Those doubting the Cruze diesel's 46 mpg highway rating can forget it; this is one rating you can take to the bank. And with 15.6 gallons in the tank, the Cruze can go 700 miles before needing a refill.
If there's a downside to the diesel experience — and we're stretching here — then it's the distant, muted engine clatter at idle. It's loud enough to notice, but nothing we could begin to call annoying. Once underway there's no aural or olfactory way to tell there's a diesel in the engine room.
Right for you?
The only domestic diesel sedan in the U.S., the Cruze is designed to compete favorably with the Volkswagen Jetta TDI diesel. It's somewhat more powerful, goes about 100 miles farther on a tank of fuel, has two more airbags, and earns an extra star (5 out of 5) in its Department of Transportation safety rating. It trades fuel-economy rating leadership with the Germans, boasting better highway mileage but worse city and combined mileage ratings. In the city the numbers are 27 mpg Cruze versus 30 mpg Jetta; on the highway it's 42 mpg Jetta versus 46 mpg Cruze.
Pricing is a Cruze talking point, starting at $25,695 with destination charges compared with the VW Jetta TDI's $26,325. The tester we drove was a typically equipped model with remote starting, leather seating, a 6-way power driver's seat, a 6-way manual front passenger seat, XM Satellite Radio, a prosaic 6-speaker sound system, MyLink smartphone integration, Bluetooth, voice-activation, electric rear window defogger, remote keyless entry along with the optional sunroof ($900) and oil heater ($100) for a total, with destination charges, of $26,695. For a midlevel midsize sedan with the best fuel economy of any nonhybrid sold in the U.S., that's certainly a fair value.
Pricing aside, anyone with a long commute absolutely must consider the diesel Cruze because long trips are where diesel economy is unbeatable. Those who appreciate strong, torque-laden power combined with good economy will also like the diesel Cruze no matter how short their commute, and everyone will enjoy the car's tremendous range. All told, there's no "gutless" penalty for fuel economy with the Cruze Clean Turbo Diesel, and that's the big attraction to this car.
(As part of a sponsored press event, the automaker provided MSN with travel and accommodations to facilitate this report.)
Longtime Road & Track contributor Tom Wilson's credits include local racing championships, three technical engine books and hundreds of freelance articles.
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As far as I know neither the Jetta nor any of the 2.0L VW-Audi TDI's require Urea injection.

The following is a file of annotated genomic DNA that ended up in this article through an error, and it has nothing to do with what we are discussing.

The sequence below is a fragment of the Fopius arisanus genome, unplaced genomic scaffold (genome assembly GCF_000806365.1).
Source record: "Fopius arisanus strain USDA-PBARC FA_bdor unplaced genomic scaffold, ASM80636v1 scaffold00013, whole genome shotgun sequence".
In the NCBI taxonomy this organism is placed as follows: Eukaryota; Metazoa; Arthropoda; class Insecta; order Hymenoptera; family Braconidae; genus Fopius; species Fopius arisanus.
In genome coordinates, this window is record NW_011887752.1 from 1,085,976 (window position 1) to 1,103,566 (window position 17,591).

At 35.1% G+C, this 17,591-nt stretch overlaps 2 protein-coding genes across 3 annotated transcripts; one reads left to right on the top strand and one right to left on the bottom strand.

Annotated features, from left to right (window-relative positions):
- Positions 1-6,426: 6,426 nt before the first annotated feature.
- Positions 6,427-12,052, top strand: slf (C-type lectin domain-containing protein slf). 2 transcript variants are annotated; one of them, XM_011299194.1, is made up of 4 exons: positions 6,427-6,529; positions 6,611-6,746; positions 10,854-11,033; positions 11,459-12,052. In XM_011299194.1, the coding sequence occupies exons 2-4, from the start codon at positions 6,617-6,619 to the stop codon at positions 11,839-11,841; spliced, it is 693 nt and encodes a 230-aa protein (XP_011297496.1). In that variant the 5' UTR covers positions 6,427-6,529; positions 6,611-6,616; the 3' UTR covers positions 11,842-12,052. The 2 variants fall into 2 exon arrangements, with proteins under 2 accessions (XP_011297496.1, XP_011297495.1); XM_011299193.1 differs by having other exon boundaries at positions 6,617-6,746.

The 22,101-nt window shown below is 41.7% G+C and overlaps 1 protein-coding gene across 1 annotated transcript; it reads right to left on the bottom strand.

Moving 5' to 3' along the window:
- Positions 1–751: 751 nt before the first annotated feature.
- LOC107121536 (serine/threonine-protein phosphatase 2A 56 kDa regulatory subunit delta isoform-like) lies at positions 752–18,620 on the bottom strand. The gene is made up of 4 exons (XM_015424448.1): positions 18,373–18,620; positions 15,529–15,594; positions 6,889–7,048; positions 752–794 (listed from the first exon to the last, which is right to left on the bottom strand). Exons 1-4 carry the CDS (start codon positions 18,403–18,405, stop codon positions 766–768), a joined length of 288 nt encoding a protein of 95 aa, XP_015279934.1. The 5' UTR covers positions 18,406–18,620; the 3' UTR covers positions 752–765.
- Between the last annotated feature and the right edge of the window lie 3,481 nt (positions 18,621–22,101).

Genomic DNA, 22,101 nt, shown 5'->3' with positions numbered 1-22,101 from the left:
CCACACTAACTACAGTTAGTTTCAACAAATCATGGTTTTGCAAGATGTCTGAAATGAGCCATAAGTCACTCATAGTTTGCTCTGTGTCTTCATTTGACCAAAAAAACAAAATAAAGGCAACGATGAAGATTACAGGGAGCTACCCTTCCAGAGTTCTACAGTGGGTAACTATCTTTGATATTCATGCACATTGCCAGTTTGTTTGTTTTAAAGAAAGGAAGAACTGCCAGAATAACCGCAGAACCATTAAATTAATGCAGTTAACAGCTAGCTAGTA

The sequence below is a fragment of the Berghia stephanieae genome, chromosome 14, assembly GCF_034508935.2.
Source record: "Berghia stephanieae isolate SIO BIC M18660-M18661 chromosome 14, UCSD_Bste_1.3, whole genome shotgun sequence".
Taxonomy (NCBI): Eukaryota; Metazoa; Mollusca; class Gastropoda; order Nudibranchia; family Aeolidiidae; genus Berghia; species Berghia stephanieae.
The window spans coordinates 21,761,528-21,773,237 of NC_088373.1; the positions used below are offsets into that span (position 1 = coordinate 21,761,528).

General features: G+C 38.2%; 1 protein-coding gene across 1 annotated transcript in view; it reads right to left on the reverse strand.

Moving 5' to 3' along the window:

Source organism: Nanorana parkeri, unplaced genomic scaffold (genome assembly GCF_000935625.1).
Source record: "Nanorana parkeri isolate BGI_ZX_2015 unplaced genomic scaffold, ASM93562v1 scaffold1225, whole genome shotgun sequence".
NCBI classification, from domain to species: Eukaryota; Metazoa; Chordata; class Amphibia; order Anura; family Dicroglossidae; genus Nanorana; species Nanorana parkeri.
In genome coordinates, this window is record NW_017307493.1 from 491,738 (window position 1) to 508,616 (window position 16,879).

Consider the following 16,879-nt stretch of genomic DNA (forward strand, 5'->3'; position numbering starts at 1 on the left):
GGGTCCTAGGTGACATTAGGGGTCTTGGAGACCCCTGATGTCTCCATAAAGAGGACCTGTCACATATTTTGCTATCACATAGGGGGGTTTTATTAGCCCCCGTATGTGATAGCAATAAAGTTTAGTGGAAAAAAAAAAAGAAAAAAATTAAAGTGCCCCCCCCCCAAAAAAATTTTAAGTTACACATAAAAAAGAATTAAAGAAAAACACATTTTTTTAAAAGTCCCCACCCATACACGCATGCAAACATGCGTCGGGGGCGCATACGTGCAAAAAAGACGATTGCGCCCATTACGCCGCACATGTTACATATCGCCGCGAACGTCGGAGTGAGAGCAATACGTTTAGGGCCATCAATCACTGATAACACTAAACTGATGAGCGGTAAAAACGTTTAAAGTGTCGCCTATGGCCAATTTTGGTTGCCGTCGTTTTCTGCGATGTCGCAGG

According to news releases, the upcoming Mazda diesel won't need it either.
I'm curious as to the price of this fluid as its necessity will increase the cost-per-mile of any vehicle in which it's needed. If it's $5 per 10,000 miles, no big deal. On the other hand, if it's $50, that's another storey!
I am please to see a domestic car maker finally offer diesel power in a modest vehicle. I hope Chevy sells the dickens out of 'em. That said, I am sorry to hear that it will not be offered with a manual transmission. It's kind of a deal breaker for me :(
They forgot to mention this thing will flatten out a hill, if you live in a mountainous area you need to seriously consider this car. If you don't mind a compact car with a 1980's sound system and rather hard seats, the MPG's are better than advertised and it is quite, I guarantee you will not know you are driving a diesel until it pulls you up a hill at 1500 RPM feathering the throttle. Good looking car too. Another feature is front air dams that automatically open and close for air flow and a variable geometry turbo. The exhaust fluid price varies, you can pick up a cheap gallon for 8 bucks or you can get it from the dealer for 24 bucks a gallon, some other brands cost 20 bucks for 2.5 gallons. Right now the dexos2 oil this engine takes is only available at the dealer in the US, but major brands like Mobil and Shell already have approved oil that they sell overseas.
I'd love to see Chrysler offer diesel powered Dart. I'd snap it up in second. I've never understood why Ma Mopar has not as yet offered a diesel car for the American market while they overrun the rest of the world.
Diesel Jeeps are a thrill to drive
This technology has been around for years in Europe. Only there, they get 70-80 miles per gallon. If you don't believe me, look up a auto manufacturers website in he UK. Check out the vehicle spec's, and the mileage. The US has restrictions here to protect the billions of tax dollars collected on the sale of fuel to the US consumers. They maintain these restrictions that keep out the true potential of the diesel engines. Therefore protecting the potential loss of the billions of dollars collected in the sale of gas and diesel here.
Just take a moment to check it out. The diesel engines are already capable of getting at least 30-40% higher mileage than they are allowed to produce here in the USA.